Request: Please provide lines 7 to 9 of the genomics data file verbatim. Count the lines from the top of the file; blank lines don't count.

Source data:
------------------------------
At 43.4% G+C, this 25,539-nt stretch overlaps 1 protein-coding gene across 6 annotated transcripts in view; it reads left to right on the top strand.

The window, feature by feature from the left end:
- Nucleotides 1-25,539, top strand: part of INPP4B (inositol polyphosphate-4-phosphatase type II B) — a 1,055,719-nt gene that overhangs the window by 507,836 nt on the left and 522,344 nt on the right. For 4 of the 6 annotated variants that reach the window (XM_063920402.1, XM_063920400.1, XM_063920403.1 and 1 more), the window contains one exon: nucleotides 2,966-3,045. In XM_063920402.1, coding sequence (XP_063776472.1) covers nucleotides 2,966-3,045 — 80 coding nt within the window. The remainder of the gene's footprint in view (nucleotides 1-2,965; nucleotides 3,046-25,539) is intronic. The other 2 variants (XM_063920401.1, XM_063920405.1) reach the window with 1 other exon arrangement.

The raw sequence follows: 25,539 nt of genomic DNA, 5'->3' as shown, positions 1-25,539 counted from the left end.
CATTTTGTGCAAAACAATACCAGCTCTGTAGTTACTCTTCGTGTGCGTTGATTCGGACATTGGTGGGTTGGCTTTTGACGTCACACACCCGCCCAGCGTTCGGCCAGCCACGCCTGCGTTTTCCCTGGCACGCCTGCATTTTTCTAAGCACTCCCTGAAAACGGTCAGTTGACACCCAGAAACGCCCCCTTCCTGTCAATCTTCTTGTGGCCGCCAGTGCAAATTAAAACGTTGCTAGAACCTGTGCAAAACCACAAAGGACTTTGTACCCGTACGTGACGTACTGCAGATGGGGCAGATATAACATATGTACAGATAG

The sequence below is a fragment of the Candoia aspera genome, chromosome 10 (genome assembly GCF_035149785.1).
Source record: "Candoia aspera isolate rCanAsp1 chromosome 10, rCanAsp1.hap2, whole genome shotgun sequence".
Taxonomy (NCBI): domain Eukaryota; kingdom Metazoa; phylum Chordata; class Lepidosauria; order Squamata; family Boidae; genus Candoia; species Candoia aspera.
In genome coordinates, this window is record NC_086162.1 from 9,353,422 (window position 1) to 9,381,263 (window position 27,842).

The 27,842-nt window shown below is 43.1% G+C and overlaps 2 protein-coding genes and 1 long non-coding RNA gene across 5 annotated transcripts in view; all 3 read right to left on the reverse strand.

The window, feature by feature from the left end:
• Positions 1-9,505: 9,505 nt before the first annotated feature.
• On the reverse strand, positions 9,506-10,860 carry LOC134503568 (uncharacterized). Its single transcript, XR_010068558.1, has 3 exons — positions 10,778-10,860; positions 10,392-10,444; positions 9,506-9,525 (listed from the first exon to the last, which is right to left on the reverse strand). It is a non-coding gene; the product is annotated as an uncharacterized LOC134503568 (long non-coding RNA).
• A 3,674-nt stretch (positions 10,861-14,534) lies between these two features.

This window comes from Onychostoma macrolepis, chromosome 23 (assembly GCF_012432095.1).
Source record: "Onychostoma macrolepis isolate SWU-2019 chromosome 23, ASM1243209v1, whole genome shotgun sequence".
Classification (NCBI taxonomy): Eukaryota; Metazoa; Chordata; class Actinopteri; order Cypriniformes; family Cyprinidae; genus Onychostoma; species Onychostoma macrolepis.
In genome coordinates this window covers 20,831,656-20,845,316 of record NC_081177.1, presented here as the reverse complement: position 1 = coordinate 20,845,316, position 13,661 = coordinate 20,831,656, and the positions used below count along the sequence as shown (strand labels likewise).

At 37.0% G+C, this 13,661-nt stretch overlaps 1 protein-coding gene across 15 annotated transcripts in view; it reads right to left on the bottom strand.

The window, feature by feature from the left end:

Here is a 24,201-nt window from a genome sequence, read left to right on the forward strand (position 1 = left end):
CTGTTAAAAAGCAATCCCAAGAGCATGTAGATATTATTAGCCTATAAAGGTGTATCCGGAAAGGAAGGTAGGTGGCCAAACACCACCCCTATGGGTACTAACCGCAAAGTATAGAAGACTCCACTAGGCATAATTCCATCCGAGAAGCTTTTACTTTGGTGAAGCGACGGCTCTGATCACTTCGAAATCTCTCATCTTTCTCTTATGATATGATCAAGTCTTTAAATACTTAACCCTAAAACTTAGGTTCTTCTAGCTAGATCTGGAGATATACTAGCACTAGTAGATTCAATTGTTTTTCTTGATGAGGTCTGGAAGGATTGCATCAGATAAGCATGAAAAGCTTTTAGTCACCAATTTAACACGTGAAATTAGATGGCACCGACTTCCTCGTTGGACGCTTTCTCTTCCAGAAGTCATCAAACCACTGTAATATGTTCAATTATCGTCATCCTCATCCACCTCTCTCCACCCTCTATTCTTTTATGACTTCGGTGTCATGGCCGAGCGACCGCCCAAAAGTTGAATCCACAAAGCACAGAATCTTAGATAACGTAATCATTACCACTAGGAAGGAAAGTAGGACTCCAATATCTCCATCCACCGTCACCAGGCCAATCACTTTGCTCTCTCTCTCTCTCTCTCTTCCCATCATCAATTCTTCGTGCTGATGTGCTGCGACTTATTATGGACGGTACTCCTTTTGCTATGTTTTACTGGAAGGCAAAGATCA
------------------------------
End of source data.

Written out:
Source record: "Candoia aspera isolate rCanAsp1 chromosome 10, rCanAsp1.hap2, whole genome shotgun sequence".
Taxonomy (NCBI): domain Eukaryota; kingdom Metazoa; phylum Chordata; class Lepidosauria; order Squamata; family Boidae; genus Candoia; species Candoia aspera.
In genome coordinates, this window is record NC_086162.1 from 9,353,422 (window position 1) to 9,381,263 (window position 27,842).